Effective lighting control can result in highly significant energy savings. If it is integrated with the control of shutters and blinds, solar panels, façade management and effective monitoring, there are potentially massive savings. The beauty of KNX is the ability to seamlessly add more energy-saving functions that work the background and go largely unnoticed. What is more, KNX is distributed technology so in the event of failure of one element of building services, the rest carry on regardless.

KNX is accepted throughout the world from China to the United States as well as Australia and the Middle East. It has also been dubbed ‘Europe’s best kept secret’, so advanced are many of our neighbours in embracing its capabilities. It is even taught in schools in Germany! The UK is now also embracing KNX in many landmark developments and refurbishments, including Terminal 5 at Heathrow Airport, the British Library, the Passport Office and Bridgewater Place in Leeds.

Among major projects in the UK that have exploited the capabilities of the KNX standard for building automation are Terminal 5 at Heathrow Airport (below) and the Liverpool office of the Passport Service (left).

At Terminal 5, KNX technology is helping to manage the lighting systems and provide passengers with a well-lit environment in many areas — including the rail terminus, the main concourse building and the TTS passenger link, which provides access between the main concourse building and the buildings used for boarding. It also provides lighting to the multi-storey car park and the energy centre, which supplies heating and chilled water to T5. Lighting is also being supplied to the air traffic control tower.

To provide the level of control required by BAA, a lighting-control system was designed and installed. Whilst it has not been developed to communicate directly with building-management systems, KNX’s open-platform technology allows it to be incorporated into the T5 building-management system.

Using this gateway, staff can now monitor the lighting systems throughout the terminal and quickly identify any faults through the central building-management system, including the precise location of a fault. This will help ensure that all areas of the terminal are constantly well lit and easy to maintain. As well as the mains lighting, monitoring capabilities have also been provided for escalators, travelators, low-voltage supplies, life-safety equipment and toilets for the disabled.

KNX and the lighting system had to be integrated into the rail station’s supervisory control and data acquisition (SCADA) building-management system, which provides reporting for station staff. As the system is fully automated, lights will turn off as staff leave rooms, helping reduce energy consumption and costs. The system can also monitor emergency-lighting circuits.

As the train station has been designed to let in as much natural light as possible, it was also important that the system had daylight-saving capabilities.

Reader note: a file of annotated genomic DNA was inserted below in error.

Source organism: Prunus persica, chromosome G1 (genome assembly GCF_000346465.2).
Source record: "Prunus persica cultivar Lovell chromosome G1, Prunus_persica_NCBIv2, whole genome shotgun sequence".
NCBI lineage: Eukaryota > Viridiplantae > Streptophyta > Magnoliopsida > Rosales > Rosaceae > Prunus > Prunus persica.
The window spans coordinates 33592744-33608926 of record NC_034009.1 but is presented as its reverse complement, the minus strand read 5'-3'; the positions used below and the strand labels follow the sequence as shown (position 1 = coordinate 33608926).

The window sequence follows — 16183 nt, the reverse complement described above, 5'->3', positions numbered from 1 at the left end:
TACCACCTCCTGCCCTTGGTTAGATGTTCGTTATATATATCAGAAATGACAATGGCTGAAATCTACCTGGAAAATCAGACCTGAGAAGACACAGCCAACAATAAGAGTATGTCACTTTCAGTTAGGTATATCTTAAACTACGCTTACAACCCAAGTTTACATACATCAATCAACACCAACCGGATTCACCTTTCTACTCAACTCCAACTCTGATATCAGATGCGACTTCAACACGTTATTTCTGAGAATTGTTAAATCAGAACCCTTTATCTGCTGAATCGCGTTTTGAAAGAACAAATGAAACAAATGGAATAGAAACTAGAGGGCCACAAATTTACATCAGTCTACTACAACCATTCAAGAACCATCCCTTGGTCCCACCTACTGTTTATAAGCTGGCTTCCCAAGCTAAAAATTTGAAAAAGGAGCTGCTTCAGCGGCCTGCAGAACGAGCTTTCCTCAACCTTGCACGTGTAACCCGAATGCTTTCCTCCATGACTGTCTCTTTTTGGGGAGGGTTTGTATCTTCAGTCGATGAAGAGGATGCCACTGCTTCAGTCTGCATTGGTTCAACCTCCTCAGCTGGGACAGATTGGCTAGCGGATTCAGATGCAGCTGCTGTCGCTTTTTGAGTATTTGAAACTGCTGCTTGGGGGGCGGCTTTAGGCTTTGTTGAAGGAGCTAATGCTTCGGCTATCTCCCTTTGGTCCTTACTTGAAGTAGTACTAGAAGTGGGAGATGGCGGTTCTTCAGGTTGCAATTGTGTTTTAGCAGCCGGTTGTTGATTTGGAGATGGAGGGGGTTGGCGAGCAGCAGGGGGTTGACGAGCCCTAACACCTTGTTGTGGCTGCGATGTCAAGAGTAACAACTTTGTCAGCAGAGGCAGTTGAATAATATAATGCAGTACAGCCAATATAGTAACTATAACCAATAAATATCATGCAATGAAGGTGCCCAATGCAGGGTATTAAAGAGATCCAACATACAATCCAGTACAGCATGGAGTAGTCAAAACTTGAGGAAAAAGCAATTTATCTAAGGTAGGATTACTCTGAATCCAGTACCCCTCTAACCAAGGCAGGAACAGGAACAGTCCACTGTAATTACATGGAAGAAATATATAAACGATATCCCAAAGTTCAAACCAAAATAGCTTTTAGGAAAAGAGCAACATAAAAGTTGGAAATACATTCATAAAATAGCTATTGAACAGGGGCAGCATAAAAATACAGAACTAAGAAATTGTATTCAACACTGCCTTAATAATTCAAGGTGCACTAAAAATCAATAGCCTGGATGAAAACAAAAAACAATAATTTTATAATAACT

The lighting system responds to external weather conditions so artificial light can be adjusted in response to natural light entering the station and the interchange. In all, over 400 KNX actuators to control the lighting in the terminal have been installed. Push-button interfaces provide localised manual control of the lighting system in some areas and over-ride automated lighting controls in the concourse area. Late at night and early in the morning, when the airport is less busy, the lighting system will automatically reduce illumination levels. If passengers arrive from a night flight, for example, the lighting system can be over-ridden to illuminate the concourse area, switching on only the lighting required to guide passengers to baggage and customs areas.

One of the intelligent lighting systems offered by Electrak, a member of KNX UK, has been utilised in the Passport Office in Liverpool. It was specified to optimise energy performance and, particularly, to adjust the level of artificial lighting in the occupied spaces as the Sun passes across the complex, mainly glazed structure. The project team decided to install the Electrak KNX lighting power distribution and control system as six separate lines to zone the three floors of the property. In addition to the automatic daylight dimming, the installation uses movement sensors in many of the occupied spaces.

The property has been designed with sustainability in mind and to make the best use of the energy consumed through its designs. The project team particularly wanted to take account of the building’s curved shape and large glazed area with its high natural light levels. A lighting-control system was therefore required that would respond to changing conditions. There were also many partitioned areas where movement sensors were applicable.

The KNX installation features a stand-alone building-management system and a series of remote lighting control modules. There are also line couplers in the service risers and large quantities of KNX busbar trunking installed within the ceiling.

Paul Murphy is a systems integrator with KNX UK.